Visualization results for different multiples

Although our previous study conduct feature visualization of deep learning models with macroscopic images of Dalbergia and Ptercarpus species, images from different multiples were not tested, which is especially important for microscopic images [19]. The visualization results for Carapa guianensis (Fig.6), showed different multiples had no effect on activated features, specifically for the axial parenchyma arrangements near the vessels. The computer considered the arrangement of the axial parenchyma as the main factor for identification, with vessels also having some influence on the identification results. Based on this result, we consider that using 5 × images are much better because they can balance the number of images with the field of view and ensure the integrity of the organizational features within the image.

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Visualization Results of Carapa guianensis, D. latifolia and P. indicus at different multiples. ACarapa guianensis at 2.5 × ; BCarapa guianensis at 5 × ; CD. latifolia at 2.5 × ; DD. latifolia at 5 × ; EP. indicus at 2.5 × ; FP. indicus at 5 × . The yellow circles represent vessels that were not activated by the model. The red dashed circles represent axial parenchyma near the vessels were activated by the model

Identification results of the vessel dataset

As shown in Fig.7, the vessel dataset was modeled, the performance of the network was evaluated, and the final confusion matrix was obtained with an average precision of 83.15% for each tree species. Only Carapa guianensis and Swartzia madagascar had higher classification accuracies of 94.51% and 97.48%, respectively, indicating that the model could identify these species only by vessels. This suggests that vessel features have a greater influence on species identification.

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Confusion matrix diagram of vessel dataset. The different color boxes represent tree species that belong to Group 1–4

In contrast, the classification accuracies of Swietenia humilis, Swietenia macrophylla, and Swietenia mahagoni were 64.13%, 68.48%, and 72.88%, respectively, indicating the relatively small influence of vessels. Interestingly, the vessels of all three Swietenia species were similar. Although it had low classification accuracy, none of the Swietenia species were identified as Pterocarpus, Dalbergia, Cedrela, Carapa, or Swartzia, and the differences among these three species were small. It also confirms the conclusion that “the wood of the Swietenia species cannot be separated anatomically with any degree of certainty” [38]. For similar species of Carapa guianensis and Cedrela odorata, only two cases of test examples existed in the dataset, where Cedrela odorata was incorrectly identified as Carapa guianensis, and for these species, the model could differentiate based on the vessels.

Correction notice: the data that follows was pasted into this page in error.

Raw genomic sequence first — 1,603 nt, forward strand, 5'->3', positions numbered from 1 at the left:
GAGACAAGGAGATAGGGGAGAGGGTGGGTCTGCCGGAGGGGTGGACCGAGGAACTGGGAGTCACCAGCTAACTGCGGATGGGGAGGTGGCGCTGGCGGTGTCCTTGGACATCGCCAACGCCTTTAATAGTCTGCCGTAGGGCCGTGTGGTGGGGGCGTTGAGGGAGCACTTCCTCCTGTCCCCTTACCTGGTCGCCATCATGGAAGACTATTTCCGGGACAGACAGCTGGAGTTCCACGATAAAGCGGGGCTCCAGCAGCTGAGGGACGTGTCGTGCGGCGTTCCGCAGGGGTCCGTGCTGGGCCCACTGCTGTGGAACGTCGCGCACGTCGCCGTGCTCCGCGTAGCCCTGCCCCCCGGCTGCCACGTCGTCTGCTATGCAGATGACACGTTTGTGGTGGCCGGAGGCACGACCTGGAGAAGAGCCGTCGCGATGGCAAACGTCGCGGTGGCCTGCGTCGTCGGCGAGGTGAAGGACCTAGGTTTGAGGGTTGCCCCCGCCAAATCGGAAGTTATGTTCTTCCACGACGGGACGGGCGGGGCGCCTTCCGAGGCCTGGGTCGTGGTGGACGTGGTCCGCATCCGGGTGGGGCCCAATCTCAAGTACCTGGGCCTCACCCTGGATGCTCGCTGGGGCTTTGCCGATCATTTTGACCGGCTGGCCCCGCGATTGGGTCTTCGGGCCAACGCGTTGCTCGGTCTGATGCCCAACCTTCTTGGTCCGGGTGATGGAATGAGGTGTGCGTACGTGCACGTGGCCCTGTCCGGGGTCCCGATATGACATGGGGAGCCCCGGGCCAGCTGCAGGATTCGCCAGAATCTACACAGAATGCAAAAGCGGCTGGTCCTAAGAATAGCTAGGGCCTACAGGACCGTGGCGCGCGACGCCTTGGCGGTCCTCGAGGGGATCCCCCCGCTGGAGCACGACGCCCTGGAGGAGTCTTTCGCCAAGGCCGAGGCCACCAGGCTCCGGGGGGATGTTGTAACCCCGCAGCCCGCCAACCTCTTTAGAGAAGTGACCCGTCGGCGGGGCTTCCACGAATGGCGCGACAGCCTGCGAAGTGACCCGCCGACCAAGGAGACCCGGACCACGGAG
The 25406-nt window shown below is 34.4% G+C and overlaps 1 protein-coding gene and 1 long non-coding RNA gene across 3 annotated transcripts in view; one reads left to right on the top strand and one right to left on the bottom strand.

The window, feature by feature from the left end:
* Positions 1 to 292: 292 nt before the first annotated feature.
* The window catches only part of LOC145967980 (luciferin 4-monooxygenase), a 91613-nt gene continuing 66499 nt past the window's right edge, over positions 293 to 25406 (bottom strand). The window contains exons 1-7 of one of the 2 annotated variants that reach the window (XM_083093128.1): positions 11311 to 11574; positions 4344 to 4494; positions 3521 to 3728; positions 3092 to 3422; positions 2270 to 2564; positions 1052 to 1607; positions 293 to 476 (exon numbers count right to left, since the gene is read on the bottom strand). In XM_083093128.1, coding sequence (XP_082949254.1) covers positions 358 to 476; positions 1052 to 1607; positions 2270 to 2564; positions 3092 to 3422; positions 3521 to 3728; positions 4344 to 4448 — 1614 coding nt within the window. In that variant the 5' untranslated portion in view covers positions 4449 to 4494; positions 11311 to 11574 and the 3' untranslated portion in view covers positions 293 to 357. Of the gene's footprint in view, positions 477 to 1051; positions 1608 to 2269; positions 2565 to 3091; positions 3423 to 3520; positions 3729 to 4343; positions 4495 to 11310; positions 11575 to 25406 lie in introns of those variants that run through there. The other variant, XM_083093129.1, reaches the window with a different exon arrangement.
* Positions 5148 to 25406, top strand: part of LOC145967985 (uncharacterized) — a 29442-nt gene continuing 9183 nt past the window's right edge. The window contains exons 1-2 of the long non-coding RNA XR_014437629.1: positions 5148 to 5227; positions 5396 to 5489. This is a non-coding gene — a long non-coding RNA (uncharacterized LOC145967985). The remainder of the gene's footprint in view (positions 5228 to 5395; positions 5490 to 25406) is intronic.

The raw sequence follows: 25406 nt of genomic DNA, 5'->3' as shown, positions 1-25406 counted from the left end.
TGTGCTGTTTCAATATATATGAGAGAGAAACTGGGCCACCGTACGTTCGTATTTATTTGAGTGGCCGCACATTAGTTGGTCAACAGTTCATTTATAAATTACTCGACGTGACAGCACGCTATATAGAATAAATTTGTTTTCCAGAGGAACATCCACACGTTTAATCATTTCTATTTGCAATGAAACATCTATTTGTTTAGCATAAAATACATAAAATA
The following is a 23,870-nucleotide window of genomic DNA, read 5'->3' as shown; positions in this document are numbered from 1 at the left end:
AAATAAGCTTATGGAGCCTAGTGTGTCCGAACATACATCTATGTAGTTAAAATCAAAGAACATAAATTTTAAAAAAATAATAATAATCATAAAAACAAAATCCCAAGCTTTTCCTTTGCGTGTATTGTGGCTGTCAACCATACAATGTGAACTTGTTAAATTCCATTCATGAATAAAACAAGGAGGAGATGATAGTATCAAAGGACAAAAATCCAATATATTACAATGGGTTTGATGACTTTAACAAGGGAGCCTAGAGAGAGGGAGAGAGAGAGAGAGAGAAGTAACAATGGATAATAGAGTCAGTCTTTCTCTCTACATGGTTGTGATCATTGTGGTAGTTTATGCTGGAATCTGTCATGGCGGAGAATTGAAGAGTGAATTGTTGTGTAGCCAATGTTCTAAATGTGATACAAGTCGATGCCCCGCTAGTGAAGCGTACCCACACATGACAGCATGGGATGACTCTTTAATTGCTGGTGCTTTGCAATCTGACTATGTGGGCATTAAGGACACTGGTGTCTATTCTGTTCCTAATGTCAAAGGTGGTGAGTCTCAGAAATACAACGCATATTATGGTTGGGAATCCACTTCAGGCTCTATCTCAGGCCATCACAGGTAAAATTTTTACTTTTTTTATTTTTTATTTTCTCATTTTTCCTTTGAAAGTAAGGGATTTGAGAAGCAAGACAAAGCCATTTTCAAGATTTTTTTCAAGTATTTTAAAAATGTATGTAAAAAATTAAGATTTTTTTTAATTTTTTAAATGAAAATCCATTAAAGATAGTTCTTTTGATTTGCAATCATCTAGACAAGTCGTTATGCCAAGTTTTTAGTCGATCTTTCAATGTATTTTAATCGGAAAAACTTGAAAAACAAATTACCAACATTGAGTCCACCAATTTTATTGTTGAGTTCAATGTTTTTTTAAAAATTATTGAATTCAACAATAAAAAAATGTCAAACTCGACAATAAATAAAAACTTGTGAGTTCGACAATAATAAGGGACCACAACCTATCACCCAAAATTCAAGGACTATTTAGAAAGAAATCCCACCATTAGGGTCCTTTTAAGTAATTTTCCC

Among the four species of Dalbergia, the classification accuracies for D. latifolia and D. stevensonii were lower (73.47% and 66.67%, respectively). However, within the same genus, there were fewer misidentifications, with only D. latifolia and D. stevensonii being more easily misidentified. This indicates that the vessels are one of the main identification features of Dalbergia. This result is consistent with “main wood anatomical features activated by the model for Dalbergia species were mainly vessel groupings” [18].

Among the four species of Pterocarpus, the classification accuracy of the vessel data was relatively high compared to that of Dalbergia, all of which were greater than 80%. However, there were few misidentifications among these four species. This indicates that vessels are one of the main features of Pterocarpus, which is consistent with “the deep-learning model was more sensitive to the axial parenchyma arrangement than to the vessel groupings and other anatomical features” [19].